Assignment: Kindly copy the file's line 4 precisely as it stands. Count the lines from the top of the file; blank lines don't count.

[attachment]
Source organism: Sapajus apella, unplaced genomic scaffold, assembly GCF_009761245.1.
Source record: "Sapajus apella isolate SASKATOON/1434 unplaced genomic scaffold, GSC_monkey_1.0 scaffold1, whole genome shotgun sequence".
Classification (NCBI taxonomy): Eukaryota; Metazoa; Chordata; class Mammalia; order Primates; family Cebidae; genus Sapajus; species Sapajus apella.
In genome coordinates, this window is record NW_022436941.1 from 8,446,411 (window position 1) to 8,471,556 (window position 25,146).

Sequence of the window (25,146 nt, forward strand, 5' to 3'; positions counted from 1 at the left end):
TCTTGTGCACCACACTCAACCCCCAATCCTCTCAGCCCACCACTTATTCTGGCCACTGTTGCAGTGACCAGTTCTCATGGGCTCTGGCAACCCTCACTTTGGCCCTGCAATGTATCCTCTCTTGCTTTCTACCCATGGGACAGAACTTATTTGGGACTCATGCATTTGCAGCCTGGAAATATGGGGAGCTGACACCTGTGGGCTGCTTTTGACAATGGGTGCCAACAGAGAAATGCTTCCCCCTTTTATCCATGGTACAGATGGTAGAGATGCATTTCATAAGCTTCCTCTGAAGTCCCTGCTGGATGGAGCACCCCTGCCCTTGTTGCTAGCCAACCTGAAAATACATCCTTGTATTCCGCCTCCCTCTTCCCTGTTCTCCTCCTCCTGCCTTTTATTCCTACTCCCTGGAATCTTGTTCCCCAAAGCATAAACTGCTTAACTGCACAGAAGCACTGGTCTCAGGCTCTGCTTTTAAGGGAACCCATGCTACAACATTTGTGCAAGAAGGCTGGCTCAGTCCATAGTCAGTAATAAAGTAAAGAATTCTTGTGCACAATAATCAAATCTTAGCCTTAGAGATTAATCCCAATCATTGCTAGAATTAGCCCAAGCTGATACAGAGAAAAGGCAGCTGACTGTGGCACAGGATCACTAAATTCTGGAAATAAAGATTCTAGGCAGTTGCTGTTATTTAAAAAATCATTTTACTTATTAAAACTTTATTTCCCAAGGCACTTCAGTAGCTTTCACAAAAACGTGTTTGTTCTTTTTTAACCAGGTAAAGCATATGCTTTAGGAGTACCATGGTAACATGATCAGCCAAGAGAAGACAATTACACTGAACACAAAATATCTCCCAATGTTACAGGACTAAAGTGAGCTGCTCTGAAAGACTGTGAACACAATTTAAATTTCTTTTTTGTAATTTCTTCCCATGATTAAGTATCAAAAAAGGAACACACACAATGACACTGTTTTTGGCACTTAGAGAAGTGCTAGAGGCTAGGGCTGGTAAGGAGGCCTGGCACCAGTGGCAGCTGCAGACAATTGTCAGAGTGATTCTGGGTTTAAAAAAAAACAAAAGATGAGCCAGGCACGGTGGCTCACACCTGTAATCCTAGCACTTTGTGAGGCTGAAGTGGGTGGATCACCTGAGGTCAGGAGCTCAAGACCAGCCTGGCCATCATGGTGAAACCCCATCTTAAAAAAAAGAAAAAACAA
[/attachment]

In genome coordinates, this window is record NW_022436941.1 from 8,446,411 (window position 1) to 8,471,556 (window position 25,146).